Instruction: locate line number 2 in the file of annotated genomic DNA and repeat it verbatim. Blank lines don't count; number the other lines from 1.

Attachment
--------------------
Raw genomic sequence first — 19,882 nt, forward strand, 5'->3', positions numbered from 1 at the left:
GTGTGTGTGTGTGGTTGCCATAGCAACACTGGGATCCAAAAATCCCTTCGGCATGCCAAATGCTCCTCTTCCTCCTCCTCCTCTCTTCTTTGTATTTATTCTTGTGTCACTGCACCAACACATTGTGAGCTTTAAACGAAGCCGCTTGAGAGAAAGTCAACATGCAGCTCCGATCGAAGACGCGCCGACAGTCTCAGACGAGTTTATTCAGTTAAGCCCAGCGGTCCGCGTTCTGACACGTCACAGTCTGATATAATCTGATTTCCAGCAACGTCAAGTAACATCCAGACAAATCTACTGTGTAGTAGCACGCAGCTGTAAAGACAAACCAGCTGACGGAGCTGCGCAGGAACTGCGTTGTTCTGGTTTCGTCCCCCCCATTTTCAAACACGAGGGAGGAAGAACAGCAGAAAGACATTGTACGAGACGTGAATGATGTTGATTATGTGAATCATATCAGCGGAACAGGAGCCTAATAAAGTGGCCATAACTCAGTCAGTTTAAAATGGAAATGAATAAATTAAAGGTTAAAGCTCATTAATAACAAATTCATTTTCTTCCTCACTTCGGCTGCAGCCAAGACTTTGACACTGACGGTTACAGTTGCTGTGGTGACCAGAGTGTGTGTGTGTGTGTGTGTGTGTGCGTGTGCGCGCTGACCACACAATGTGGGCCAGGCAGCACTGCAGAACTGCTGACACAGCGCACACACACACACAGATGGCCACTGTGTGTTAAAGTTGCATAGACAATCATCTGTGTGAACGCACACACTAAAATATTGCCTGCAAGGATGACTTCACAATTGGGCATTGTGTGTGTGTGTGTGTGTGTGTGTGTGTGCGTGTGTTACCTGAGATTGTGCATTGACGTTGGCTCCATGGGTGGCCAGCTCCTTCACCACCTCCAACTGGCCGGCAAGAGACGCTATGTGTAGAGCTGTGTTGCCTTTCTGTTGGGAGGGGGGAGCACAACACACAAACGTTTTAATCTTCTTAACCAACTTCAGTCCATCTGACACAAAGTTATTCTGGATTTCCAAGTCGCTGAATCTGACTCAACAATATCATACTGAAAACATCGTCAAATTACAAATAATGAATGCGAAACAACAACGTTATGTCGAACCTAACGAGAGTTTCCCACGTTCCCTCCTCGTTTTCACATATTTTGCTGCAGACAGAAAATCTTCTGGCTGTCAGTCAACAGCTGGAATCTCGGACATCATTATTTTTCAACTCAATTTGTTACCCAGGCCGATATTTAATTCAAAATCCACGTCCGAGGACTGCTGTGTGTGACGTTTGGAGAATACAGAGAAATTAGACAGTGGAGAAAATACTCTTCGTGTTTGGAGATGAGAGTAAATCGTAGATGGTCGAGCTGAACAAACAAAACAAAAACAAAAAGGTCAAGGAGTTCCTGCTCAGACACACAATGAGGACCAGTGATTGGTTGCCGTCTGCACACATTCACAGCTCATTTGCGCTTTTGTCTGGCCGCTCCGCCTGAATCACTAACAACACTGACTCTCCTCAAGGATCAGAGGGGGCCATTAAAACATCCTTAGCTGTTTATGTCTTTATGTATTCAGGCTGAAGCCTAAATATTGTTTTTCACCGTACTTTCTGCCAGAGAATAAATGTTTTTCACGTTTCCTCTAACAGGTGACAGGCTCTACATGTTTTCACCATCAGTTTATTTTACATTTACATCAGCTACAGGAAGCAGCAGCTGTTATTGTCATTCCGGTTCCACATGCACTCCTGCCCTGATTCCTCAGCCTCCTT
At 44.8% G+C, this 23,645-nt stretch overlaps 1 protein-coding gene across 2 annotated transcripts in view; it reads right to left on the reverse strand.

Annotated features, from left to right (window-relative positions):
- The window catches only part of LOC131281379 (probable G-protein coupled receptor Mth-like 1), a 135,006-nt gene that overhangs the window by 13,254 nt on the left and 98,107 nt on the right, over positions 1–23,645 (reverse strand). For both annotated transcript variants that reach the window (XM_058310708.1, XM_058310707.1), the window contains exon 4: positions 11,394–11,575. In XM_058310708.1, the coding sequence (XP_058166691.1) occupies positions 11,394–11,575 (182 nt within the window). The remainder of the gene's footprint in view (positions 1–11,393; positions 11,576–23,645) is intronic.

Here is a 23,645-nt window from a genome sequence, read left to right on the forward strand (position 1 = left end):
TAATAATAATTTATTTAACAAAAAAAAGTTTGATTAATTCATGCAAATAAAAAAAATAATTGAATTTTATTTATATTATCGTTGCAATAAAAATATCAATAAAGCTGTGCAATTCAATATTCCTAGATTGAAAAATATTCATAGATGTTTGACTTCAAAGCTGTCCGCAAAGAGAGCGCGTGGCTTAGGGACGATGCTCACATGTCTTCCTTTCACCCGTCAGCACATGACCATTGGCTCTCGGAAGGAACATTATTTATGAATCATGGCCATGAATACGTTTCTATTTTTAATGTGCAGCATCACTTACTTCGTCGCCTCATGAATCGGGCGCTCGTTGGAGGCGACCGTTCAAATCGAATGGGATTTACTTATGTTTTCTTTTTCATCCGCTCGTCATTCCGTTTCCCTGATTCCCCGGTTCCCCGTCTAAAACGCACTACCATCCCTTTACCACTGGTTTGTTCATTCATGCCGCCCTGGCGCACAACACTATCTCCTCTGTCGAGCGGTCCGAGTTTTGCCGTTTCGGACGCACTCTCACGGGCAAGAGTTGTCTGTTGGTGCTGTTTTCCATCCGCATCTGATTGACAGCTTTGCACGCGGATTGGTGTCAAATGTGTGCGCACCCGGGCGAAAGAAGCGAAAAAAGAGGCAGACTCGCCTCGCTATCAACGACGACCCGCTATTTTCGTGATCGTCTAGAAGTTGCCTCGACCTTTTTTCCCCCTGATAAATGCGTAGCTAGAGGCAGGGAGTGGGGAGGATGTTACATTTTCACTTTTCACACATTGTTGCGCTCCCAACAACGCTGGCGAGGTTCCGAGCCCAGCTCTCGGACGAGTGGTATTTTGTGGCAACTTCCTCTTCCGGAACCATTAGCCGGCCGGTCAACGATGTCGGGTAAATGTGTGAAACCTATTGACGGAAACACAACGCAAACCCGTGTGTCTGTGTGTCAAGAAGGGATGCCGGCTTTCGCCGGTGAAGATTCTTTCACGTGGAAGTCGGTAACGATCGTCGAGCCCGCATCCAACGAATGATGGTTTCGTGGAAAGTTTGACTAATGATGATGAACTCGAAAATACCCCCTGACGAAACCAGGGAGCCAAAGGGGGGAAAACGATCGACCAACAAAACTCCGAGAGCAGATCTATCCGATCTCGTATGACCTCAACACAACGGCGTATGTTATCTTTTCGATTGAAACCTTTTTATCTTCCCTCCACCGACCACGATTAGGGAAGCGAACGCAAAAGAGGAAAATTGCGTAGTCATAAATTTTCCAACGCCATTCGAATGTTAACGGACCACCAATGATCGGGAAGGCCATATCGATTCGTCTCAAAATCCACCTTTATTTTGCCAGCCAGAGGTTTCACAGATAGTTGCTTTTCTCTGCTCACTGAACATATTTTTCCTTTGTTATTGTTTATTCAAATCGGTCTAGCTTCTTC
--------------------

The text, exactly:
GTGTGTGTGTGTGGTTGCCATAGCAACACTGGGATCCAAAAATCCCTTCGGCATGCCAAATGCTCCTCTTCCTCCTCCTCCTCTCTTCTTTGTATTTATTCTTGTGTCACTGCACCAACACATTGTGAGCTTTAAACGAAGCCGCTTGAGAGAAAGTCAACATGCAGCTCCGATCGAAGACGCGCCGACAGTCTCAGACGAGTTTATTCAGTTAAGCCCAGCGGTCCGCGTTCTGACACGTCACAGTCTGATATAATCTGATTTCCAGCAACGTCAAGTAACATCCAGACAAATCTACTGTGTAGTAGCACGCAGCTGTAAAGACAAACCAGCTGACGGAGCTGCGCAGGAACTGCGTTGTTCTGGTTTCGTCCCCCCCATTTTCAAACACGAGGGAGGAAGAACAGCAGAAAGACATTGTACGAGACGTGAATGATGTTGATTATGTGAATCATATCAGCGGAACAGGAGCCTAATAAAGTGGCCATAACTCAGTCAGTTTAAAATGGAAATGAATAAATTAAAGGTTAAAGCTCATTAATAACAAATTCATTTTCTTCCTCACTTCGGCTGCAGCCAAGACTTTGACACTGACGGTTACAGTTGCTGTGGTGACCAGAGTGTGTGTGTGTGTGTGTGTGTGTGCGTGTGCGCGCTGACCACACAATGTGGGCCAGGCAGCACTGCAGAACTGCTGACACAGCGCACACACACACACAGATGGCCACTGTGTGTTAAAGTTGCATAGACAATCATCTGTGTGAACGCACACACTAAAATATTGCCTGCAAGGATGACTTCACAATTGGGCATTGTGTGTGTGTGTGTGTGTGTGTGTGTGTGCGTGTGTTACCTGAGATTGTGCATTGACGTTGGCTCCATGGGTGGCCAGCTCCTTCACCACCTCCAACTGGCCGGCAAGAGACGCTATGTGTAGAGCTGTGTTGCCTTTCTGTTGGGAGGGGGGAGCACAACACACAAACGTTTTAATCTTCTTAACCAACTTCAGTCCATCTGACACAAAGTTATTCTGGATTTCCAAGTCGCTGAATCTGACTCAACAATATCATACTGAAAACATCGTCAAATTACAAATAATGAATGCGAAACAACAACGTTATGTCGAACCTAACGAGAGTTTCCCACGTTCCCTCCTCGTTTTCACATATTTTGCTGCAGACAGAAAATCTTCTGGCTGTCAGTCAACAGCTGGAATCTCGGACATCATTATTTTTCAACTCAATTTGTTACCCAGGCCGATATTTAATTCAAAATCCACGTCCGAGGACTGCTGTGTGTGACGTTTGGAGAATACAGAGAAATTAGACAGTGGAGAAAATACTCTTCGTGTTTGGAGATGAGAGTAAATCGTAGATGGTCGAGCTGAACAAACAAAACAAAAACAAAAAGGTCAAGGAGTTCCTGCTCAGACACACAATGAGGACCAGTGATTGGTTGCCGTCTGCACACATTCACAGCTCATTTGCGCTTTTGTCTGGCCGCTCCGCCTGAATCACTAACAACACTGACTCTCCTCAAGGATCAGAGGGGGCCATTAAAACATCCTTAGCTGTTTATGTCTTTATGTATTCAGGCTGAAGCCTAAATATTGTTTTTCACCGTACTTTCTGCCAGAGAATAAATGTTTTTCACGTTTCCTCTAACAGGTGACAGGCTCTACATGTTTTCACCATCAGTTTATTTTACATTTACATCAGCTACAGGAAGCAGCAGCTGTTATTGTCATTCCGGTTCCACATGCACTCCTGCCCTGATTCCTCAGCCTCCTT